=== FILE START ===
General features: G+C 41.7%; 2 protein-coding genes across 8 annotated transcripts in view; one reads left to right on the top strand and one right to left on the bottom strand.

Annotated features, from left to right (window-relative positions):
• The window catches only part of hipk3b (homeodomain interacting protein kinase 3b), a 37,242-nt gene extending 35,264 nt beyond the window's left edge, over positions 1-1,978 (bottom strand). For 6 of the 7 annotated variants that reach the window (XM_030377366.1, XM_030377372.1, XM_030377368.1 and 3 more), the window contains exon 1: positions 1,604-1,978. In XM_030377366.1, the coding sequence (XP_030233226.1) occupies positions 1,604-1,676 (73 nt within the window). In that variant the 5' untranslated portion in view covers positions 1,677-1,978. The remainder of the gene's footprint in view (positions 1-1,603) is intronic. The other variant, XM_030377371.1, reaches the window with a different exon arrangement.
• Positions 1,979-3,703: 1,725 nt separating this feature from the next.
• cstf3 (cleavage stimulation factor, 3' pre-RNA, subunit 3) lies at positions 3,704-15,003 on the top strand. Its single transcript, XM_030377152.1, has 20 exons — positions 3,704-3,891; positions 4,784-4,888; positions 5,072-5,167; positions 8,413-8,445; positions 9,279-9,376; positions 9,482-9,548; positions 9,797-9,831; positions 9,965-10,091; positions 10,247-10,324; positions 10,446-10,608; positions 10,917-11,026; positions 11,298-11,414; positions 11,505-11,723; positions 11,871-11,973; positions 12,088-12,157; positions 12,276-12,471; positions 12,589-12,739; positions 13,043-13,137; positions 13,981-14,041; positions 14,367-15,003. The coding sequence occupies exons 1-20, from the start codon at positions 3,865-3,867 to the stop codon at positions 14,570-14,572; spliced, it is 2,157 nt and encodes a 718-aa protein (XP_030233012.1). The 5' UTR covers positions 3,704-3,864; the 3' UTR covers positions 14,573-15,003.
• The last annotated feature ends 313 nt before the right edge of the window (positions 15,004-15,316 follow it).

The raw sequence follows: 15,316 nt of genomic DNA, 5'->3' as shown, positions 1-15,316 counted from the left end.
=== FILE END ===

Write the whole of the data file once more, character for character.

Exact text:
General features: G+C 41.7%; 2 protein-coding genes across 8 annotated transcripts in view; one reads left to right on the top strand and one right to left on the bottom strand.

Annotated features, from left to right (window-relative positions):
• The window catches only part of hipk3b (homeodomain interacting protein kinase 3b), a 37,242-nt gene extending 35,264 nt beyond the window's left edge, over positions 1-1,978 (bottom strand). For 6 of the 7 annotated variants that reach the window (XM_030377366.1, XM_030377372.1, XM_030377368.1 and 3 more), the window contains exon 1: positions 1,604-1,978. In XM_030377366.1, the coding sequence (XP_030233226.1) occupies positions 1,604-1,676 (73 nt within the window). In that variant the 5' untranslated portion in view covers positions 1,677-1,978. The remainder of the gene's footprint in view (positions 1-1,603) is intronic. The other variant, XM_030377371.1, reaches the window with a different exon arrangement.
• Positions 1,979-3,703: 1,725 nt separating this feature from the next.
• cstf3 (cleavage stimulation factor, 3' pre-RNA, subunit 3) lies at positions 3,704-15,003 on the top strand. Its single transcript, XM_030377152.1, has 20 exons — positions 3,704-3,891; positions 4,784-4,888; positions 5,072-5,167; positions 8,413-8,445; positions 9,279-9,376; positions 9,482-9,548; positions 9,797-9,831; positions 9,965-10,091; positions 10,247-10,324; positions 10,446-10,608; positions 10,917-11,026; positions 11,298-11,414; positions 11,505-11,723; positions 11,871-11,973; positions 12,088-12,157; positions 12,276-12,471; positions 12,589-12,739; positions 13,043-13,137; positions 13,981-14,041; positions 14,367-15,003. The coding sequence occupies exons 1-20, from the start codon at positions 3,865-3,867 to the stop codon at positions 14,570-14,572; spliced, it is 2,157 nt and encodes a 718-aa protein (XP_030233012.1). The 5' UTR covers positions 3,704-3,864; the 3' UTR covers positions 14,573-15,003.
• The last annotated feature ends 313 nt before the right edge of the window (positions 15,004-15,316 follow it).

The raw sequence follows: 15,316 nt of genomic DNA, 5'->3' as shown, positions 1-15,316 counted from the left end.